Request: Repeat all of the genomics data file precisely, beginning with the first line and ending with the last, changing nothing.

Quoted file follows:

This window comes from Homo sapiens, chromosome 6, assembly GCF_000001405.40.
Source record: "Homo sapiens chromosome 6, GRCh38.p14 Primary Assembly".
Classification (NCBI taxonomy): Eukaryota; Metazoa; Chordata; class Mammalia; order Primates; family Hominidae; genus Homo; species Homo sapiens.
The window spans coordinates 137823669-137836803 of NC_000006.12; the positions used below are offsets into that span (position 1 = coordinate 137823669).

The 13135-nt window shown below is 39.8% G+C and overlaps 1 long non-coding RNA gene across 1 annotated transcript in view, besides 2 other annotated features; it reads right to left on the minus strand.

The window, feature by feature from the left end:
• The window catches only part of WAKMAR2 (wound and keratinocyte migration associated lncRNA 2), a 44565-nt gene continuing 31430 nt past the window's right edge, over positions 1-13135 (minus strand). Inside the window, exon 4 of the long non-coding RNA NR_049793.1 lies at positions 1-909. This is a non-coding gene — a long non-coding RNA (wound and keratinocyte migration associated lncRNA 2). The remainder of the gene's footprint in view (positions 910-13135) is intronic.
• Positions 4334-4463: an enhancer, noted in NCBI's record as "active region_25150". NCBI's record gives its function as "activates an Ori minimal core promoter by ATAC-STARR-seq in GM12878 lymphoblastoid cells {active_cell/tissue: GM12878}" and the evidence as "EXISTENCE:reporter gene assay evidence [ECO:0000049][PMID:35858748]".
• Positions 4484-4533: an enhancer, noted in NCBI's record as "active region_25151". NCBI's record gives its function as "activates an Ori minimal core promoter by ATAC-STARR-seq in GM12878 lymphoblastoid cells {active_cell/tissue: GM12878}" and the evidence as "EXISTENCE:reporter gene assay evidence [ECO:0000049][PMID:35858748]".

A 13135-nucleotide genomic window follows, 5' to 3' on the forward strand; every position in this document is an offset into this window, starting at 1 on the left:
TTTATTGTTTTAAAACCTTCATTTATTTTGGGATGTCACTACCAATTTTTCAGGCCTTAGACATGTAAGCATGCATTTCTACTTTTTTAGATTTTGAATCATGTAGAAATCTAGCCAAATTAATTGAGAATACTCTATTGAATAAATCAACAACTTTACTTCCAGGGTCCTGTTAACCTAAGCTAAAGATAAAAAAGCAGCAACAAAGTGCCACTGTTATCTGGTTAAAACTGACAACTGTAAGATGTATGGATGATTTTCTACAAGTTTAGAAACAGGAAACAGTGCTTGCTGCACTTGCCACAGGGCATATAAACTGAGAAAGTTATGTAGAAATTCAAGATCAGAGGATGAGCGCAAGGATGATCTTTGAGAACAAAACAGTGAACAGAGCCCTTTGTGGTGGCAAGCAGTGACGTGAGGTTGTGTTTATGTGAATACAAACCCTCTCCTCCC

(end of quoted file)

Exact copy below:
This window comes from Homo sapiens, chromosome 6, assembly GCF_000001405.40.
Source record: "Homo sapiens chromosome 6, GRCh38.p14 Primary Assembly".
Classification (NCBI taxonomy): Eukaryota; Metazoa; Chordata; class Mammalia; order Primates; family Hominidae; genus Homo; species Homo sapiens.
The window spans coordinates 137823669-137836803 of NC_000006.12; the positions used below are offsets into that span (position 1 = coordinate 137823669).

The 13135-nt window shown below is 39.8% G+C and overlaps 1 long non-coding RNA gene across 1 annotated transcript in view, besides 2 other annotated features; it reads right to left on the minus strand.

The window, feature by feature from the left end:
• The window catches only part of WAKMAR2 (wound and keratinocyte migration associated lncRNA 2), a 44565-nt gene continuing 31430 nt past the window's right edge, over positions 1-13135 (minus strand). Inside the window, exon 4 of the long non-coding RNA NR_049793.1 lies at positions 1-909. This is a non-coding gene — a long non-coding RNA (wound and keratinocyte migration associated lncRNA 2). The remainder of the gene's footprint in view (positions 910-13135) is intronic.
• Positions 4334-4463: an enhancer, noted in NCBI's record as "active region_25150". NCBI's record gives its function as "activates an Ori minimal core promoter by ATAC-STARR-seq in GM12878 lymphoblastoid cells {active_cell/tissue: GM12878}" and the evidence as "EXISTENCE:reporter gene assay evidence [ECO:0000049][PMID:35858748]".
• Positions 4484-4533: an enhancer, noted in NCBI's record as "active region_25151". NCBI's record gives its function as "activates an Ori minimal core promoter by ATAC-STARR-seq in GM12878 lymphoblastoid cells {active_cell/tissue: GM12878}" and the evidence as "EXISTENCE:reporter gene assay evidence [ECO:0000049][PMID:35858748]".

A 13135-nucleotide genomic window follows, 5' to 3' on the forward strand; every position in this document is an offset into this window, starting at 1 on the left:
TTTATTGTTTTAAAACCTTCATTTATTTTGGGATGTCACTACCAATTTTTCAGGCCTTAGACATGTAAGCATGCATTTCTACTTTTTTAGATTTTGAATCATGTAGAAATCTAGCCAAATTAATTGAGAATACTCTATTGAATAAATCAACAACTTTACTTCCAGGGTCCTGTTAACCTAAGCTAAAGATAAAAAAGCAGCAACAAAGTGCCACTGTTATCTGGTTAAAACTGACAACTGTAAGATGTATGGATGATTTTCTACAAGTTTAGAAACAGGAAACAGTGCTTGCTGCACTTGCCACAGGGCATATAAACTGAGAAAGTTATGTAGAAATTCAAGATCAGAGGATGAGCGCAAGGATGATCTTTGAGAACAAAACAGTGAACAGAGCCCTTTGTGGTGGCAAGCAGTGACGTGAGGTTGTGTTTATGTGAATACAAACCCTCTCCTCCC